May 17, 2020

Honeywell unveils cybersecurity centre of excellence at Dubai headquarters

Cybersecurity
Centre of Excellence
honeywell
Dubai
Jonathan Dyble
2 min
Small to medium-sized enterprises stand to gain the most from Expo 2020 Dubai's new Online Marketplace
US engineering giant Honeywell has announced the launch of its first industrial cybersecurity centre of excellence, located at its Middle East headquart...

US engineering giant Honeywell has announced the launch of its first industrial cybersecurity centre of excellence, located at its Middle East headquarters in Dubai.

Honeywell will use the centre to expand its footprint in the Middle Eastern cybersecurity market, whilst also supporting regional government initiatives such as the Dubai Cyber Security Strategy that looks to strengthen cyber defences throughout digital transformation initiatives.

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“This centre of excellence is the first of its kind dedicated to developing world-class industrial cyber security expertise for our customers in the region,” said Jeff Zindel, Vice President and General Manager, Honeywell Industrial Cyber Security.

“It provides a safe, real-world environment to learn in, allowing us to innovate and augment industrial cyber security skills. The centre is also a critical part of Honeywell’s network of global Cyber Security COEs dedicated to improving industrial cyber security for critical infrastructure, information technology and operational technology (IT/OT) convergence and digital transformation.”

The centre includes distributed control systems, physical plant processes and the latest cybersecurity software and solutions, capable of creating simulation cyber-attacks.

As a result, the facilities and technology available at the centre will be used to test and reveal network vulnerabilities, in addition to training its customers and providing in depth customer consultations on cybercrime.

“As threats to industrial control environments become more sophisticated, it will be crucial to train the workforce of the industry for effective cyber security implementation,” said Safdar Akhtar, business development director of Industrial Cyber Security for Europe, Middle East and Africa at Honeywell Process Solutions.

“At the centre, we are able to demonstrate cyber security solutions and controls in attack scenarios to show which of them are most effective at combatting various attacks.”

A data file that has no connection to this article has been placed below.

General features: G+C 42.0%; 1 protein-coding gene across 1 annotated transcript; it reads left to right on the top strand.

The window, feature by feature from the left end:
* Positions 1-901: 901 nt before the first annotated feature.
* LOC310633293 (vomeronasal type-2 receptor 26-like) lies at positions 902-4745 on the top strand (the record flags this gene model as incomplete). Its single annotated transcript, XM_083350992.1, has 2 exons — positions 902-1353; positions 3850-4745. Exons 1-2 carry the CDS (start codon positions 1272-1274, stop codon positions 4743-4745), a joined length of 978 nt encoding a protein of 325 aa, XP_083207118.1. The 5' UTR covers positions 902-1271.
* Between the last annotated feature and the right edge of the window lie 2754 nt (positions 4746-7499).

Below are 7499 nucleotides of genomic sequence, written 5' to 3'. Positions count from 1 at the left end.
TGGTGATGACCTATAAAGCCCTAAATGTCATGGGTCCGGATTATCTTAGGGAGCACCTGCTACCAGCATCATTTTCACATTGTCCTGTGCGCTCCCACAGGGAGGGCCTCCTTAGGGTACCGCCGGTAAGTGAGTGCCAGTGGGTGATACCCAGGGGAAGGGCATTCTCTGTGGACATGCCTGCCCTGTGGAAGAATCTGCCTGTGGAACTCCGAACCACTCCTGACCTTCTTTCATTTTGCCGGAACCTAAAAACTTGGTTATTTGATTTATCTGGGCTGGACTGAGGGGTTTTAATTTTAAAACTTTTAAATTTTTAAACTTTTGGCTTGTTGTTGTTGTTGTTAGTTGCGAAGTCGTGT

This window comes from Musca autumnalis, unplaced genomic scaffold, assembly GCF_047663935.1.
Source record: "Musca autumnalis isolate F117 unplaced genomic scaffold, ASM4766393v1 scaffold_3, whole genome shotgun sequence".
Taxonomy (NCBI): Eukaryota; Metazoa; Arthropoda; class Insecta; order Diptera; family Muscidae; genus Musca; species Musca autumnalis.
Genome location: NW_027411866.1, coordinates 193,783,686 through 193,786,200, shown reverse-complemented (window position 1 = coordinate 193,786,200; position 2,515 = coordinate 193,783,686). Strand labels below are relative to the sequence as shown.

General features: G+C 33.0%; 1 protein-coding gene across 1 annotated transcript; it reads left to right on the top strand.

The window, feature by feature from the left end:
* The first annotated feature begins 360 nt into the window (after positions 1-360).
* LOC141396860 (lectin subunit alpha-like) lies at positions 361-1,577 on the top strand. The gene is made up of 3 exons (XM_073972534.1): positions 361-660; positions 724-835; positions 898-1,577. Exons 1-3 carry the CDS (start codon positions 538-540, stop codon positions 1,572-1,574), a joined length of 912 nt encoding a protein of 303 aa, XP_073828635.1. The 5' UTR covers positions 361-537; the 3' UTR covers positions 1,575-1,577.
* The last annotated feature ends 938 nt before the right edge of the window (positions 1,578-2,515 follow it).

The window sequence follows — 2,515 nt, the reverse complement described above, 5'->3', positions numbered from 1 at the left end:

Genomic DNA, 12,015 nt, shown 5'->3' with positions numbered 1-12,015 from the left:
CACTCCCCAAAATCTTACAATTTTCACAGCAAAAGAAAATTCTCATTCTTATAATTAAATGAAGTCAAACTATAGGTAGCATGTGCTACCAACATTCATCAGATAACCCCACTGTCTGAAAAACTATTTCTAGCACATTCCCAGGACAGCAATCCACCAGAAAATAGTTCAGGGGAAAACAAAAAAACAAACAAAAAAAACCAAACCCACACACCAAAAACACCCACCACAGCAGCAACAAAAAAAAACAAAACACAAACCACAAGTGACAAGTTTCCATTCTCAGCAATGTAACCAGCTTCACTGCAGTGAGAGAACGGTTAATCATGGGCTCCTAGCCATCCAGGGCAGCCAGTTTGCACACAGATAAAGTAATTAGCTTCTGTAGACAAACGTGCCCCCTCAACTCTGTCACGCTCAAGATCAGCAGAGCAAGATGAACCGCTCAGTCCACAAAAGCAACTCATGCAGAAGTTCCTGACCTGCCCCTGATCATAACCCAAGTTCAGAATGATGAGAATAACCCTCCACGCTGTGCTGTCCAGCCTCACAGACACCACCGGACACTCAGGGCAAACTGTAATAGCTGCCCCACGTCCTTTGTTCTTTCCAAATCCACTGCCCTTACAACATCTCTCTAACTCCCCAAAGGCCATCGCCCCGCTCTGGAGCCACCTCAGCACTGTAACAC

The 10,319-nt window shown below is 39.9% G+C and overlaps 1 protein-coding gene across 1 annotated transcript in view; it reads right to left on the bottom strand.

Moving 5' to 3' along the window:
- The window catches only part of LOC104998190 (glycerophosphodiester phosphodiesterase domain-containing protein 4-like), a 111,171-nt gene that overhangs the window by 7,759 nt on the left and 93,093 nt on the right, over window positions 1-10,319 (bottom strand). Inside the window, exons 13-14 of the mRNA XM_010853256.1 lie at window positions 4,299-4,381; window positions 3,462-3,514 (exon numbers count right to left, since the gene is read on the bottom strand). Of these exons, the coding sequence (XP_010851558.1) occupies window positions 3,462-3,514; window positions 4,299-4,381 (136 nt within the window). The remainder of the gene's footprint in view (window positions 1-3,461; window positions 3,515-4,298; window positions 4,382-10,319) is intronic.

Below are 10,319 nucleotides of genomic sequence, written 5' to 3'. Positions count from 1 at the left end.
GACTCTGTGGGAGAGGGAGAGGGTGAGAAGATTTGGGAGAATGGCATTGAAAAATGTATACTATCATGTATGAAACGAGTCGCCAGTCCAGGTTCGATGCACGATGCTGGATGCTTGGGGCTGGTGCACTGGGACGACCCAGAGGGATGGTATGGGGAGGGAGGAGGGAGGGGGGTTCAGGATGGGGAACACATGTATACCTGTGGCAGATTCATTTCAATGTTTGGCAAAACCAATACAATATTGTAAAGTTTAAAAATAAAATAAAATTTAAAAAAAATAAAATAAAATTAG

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Jun 8, 2021

Fastly's CDN Reportedly to Blame for Global Internet Outage

Technology
Fastly
servers
websites
Tilly Kenyon & Oliver James Fr...
3 min
Multiple outages have hit social media, government, and news websites across the globe

A huge outage has brought down a number of major websites around the world. Among those affected are gov.uk, Hulu, PayPal, Vimeo, and news outlets such as CNN, The Guardian, The New York Times, BBC, and Financial Times.

It is thought a glitch at Fastly ─ a popular CDN provider ─ is causing the worldwide issue. Fastly has confirmed it’s facing an outage on its status website but fails to specify a reason for the fault ─ only that the problem isn’t limited to a single data centre and, instead, is a “global CDN disruption” that is potentially affecting the company’s global network.

“We’re currently investigating potential impact to performance with our CDN services,” the firm said.

What is Fastly?

Fastly is a content delivery network (CDN) company that helps users view digital content more quickly. The company also provides security, video delivery, and so-called edge computing services. They use strategically distributed, highly performant POPs to help move data and applications closer to users and deliver up-to-date content quickly.

The firm has been proving increasingly popular among leading media websites. After going public on the New York Stock Exchange in 2019, shares rose exponentially in price, but after today’s outages, Fastly’s value has taken a sharp 5.21% fall and are currently trading at US$48.06. 

What are CDNs?

Content delivery networks (CDNs) are a web of small computers, or servers, that link together to collaborate as a single computer. CDNs improve the performance of internet-connected devices by placing these servers as close as possible to the people using those devices in different locations, creating hundreds of points of presence, otherwise known as POPs.

They help minimise delays in loading web page content by reducing the physical distance between the server and the user. This helps users around the world view the same high-quality content without slow loading times. 

Without a CDN, content origin servers must respond to every single end-user request. This results in significant traffic to the origin and subsequent load, thereby increasing the chances for origin failure if the traffic spikes are exceedingly high or if the load is persistent.

The Risk of CDNs

Over time, developers have attempted to protect users from the dangers of overreliance through the implementation of load balancing, DDoS (Denial of Service) protection, web application firewalls, and a myriad of other security features. 

Clearly, by the state of today’s major website outage, these measures aren’t enough. Evidently, CDNs present a risk factor that is widely underestimated ─ which needs to be rectified with haste. Content delivery networks have become a key part of the global infrastructure, and so it’s imperative that organisations start to figure out risk mitigation strategies to protect companies reliant on the interconnected service from further disruption and disarray. 

Over the coming days, both Technology Magazine and Data Centre Magazine will continue to provide updates on the current situation as developments are made.

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